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  • '100 percent open access'

    - 30% van alle wetenschappelijke artikelen is momenteel te vinden via Open Access journals of andere vrij te raadplegen archieven. Maar dat is nog niet genoeg. Bij vooorstanders van Open Access (OA) klinkt de roep om ‘100% open access’ om zo de aan de vraag bij wetenschappers te voldoen.

    Researchers estimate that by the end of 2011 one third of all scientific articles will be available for free online via OA platforms. Two main forms of OA have evolved: Green OA, on the one hand, where the author simply makes papers available in repository online archives; on the other hand, Gold OA where the author pays a professional agency to properly publish articles online together with peer reviews.

    Boom of Green and Gold OA

    Current star of the OA community is PLoS One, the largest peer-reviewed online journal in the world. This year, PLoS One expects to publish around 11.000 articles available for free on their website. The OA phenomenon has drawn considerable attention from researchers and publishers worldwide aiming at quantifying its success.

    Bo-Christer Björk from the Hanken School of Economics in Finland estimated that in 2009 Gold OA publishing had a market share of 7,7% growing at an annual rate of 0,5%. His research showed that since 2000 the number of Gold OA journals grew on average at 18% per year with 30% yearly growth in the number of scientific OA articles.

    Yassine Gargouri, postdoctoral researcher at Université du Québec à Montréal (UQAM), conducted research into the field of Green OA and found that in 2010 its market share was around 21%. Bringing these findings together almost 30% of all scientific articles are available for free online with Gold OA representing 1/3 and Green OA 2/3.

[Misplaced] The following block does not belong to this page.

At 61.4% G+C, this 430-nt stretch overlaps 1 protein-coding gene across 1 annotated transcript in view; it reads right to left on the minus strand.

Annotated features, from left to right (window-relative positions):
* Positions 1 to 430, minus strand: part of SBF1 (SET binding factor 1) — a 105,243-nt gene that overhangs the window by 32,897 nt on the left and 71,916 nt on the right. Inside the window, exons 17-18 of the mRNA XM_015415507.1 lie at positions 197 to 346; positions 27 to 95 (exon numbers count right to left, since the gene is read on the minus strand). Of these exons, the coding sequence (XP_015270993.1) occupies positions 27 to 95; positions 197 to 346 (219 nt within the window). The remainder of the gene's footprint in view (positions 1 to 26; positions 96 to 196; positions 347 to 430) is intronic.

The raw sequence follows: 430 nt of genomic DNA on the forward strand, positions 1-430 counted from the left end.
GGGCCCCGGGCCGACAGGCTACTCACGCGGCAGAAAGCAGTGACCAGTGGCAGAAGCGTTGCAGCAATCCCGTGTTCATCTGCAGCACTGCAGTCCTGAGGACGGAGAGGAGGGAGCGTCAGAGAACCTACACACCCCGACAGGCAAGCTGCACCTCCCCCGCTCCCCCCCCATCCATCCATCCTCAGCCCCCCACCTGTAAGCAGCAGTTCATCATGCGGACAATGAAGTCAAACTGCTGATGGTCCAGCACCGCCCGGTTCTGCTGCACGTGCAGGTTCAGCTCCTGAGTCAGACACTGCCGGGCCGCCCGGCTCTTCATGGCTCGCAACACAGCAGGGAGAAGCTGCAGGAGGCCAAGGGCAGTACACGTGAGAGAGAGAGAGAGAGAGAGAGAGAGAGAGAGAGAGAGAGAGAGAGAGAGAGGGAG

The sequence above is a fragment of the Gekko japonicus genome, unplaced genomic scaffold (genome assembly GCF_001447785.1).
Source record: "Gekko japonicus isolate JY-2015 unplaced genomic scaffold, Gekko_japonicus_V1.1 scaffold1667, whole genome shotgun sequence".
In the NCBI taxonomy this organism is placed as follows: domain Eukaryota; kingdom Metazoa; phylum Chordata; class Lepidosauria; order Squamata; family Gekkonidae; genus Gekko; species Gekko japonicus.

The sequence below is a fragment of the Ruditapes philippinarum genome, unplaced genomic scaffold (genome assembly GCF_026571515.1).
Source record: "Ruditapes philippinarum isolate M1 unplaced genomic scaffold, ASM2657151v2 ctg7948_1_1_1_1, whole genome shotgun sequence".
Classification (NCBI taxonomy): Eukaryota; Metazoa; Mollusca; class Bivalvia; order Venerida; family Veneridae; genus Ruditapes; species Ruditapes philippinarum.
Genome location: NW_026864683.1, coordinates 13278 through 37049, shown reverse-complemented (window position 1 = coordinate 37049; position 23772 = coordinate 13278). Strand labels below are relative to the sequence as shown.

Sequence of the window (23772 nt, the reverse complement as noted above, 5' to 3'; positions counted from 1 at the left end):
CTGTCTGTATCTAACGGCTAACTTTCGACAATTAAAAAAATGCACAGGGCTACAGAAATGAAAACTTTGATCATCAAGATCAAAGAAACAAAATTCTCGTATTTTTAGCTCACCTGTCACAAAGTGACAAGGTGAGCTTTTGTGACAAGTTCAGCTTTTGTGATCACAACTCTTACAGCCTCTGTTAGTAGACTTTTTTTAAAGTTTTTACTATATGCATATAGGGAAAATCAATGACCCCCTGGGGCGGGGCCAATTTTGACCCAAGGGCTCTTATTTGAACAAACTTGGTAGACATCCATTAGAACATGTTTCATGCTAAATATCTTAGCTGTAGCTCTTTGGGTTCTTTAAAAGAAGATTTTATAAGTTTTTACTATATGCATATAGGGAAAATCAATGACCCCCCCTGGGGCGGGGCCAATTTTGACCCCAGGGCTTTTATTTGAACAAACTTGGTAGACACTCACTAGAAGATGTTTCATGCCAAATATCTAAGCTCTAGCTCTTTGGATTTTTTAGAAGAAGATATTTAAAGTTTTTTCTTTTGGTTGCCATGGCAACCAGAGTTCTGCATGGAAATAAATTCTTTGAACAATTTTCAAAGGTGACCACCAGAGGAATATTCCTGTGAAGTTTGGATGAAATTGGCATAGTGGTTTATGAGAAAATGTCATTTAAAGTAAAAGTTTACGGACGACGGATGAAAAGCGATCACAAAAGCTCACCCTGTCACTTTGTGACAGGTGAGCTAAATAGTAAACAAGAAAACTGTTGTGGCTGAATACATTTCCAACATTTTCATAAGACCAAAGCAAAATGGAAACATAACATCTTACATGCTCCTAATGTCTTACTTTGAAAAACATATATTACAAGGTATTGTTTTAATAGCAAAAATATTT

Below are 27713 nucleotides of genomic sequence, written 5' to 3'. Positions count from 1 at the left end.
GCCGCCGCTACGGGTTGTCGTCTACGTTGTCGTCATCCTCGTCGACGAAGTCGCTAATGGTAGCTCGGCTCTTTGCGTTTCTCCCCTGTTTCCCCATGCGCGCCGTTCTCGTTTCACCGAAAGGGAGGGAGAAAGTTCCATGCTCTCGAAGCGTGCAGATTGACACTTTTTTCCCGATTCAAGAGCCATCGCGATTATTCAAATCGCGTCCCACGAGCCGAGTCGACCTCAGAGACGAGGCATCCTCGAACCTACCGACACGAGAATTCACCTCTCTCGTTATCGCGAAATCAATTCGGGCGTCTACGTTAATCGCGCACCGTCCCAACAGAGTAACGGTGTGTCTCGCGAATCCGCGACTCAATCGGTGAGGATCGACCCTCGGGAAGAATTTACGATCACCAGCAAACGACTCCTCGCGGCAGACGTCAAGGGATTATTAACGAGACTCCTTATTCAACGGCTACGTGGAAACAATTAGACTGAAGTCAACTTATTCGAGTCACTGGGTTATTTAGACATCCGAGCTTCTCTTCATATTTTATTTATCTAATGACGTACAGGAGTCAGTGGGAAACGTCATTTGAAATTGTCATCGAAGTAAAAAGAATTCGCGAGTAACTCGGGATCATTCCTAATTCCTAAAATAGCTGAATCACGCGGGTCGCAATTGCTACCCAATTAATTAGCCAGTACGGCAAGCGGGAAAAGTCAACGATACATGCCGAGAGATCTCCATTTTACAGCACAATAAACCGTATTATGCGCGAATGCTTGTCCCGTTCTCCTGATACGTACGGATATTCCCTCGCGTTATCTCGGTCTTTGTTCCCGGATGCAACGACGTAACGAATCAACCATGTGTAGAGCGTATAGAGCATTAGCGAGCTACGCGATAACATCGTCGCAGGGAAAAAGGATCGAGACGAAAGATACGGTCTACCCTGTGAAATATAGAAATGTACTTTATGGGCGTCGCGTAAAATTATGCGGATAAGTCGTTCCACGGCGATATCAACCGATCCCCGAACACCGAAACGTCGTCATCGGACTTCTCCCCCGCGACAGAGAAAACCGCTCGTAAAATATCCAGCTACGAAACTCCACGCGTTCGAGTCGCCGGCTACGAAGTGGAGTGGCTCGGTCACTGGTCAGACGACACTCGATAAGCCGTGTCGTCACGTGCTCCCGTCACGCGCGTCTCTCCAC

Doubts from Established Publishers

    Meanwhile, Derk Haank, CEO of the well established publisher Springer, remains critical of the current trend in OA. He doubts the OA market share estimates and states that he "expects [them] to remain between 5% and 10% at a maximum." These doubts may be well justified in some cases. Especially for Green OA, numbers can be often deceptive as it is difficult to distinguish complete scientific articles from short incomplete excerpts in online archives.

    Advocates of OA see these growth numbers even more critical with a slightly different angle. Stevan Harnad, cognition researcher at the British University of Southampton, says that "these growth rates are portrayed as dramatic, but they are not dramatic at all if the goal is 100% open access." For the sake of knowledge sharing and Isaac Newton's 'standing-on-shoulders-of-giants' OA has to grow much more and faster.


    Source: M. Laakso et al. PLoS ONE 6, e20961 (2011)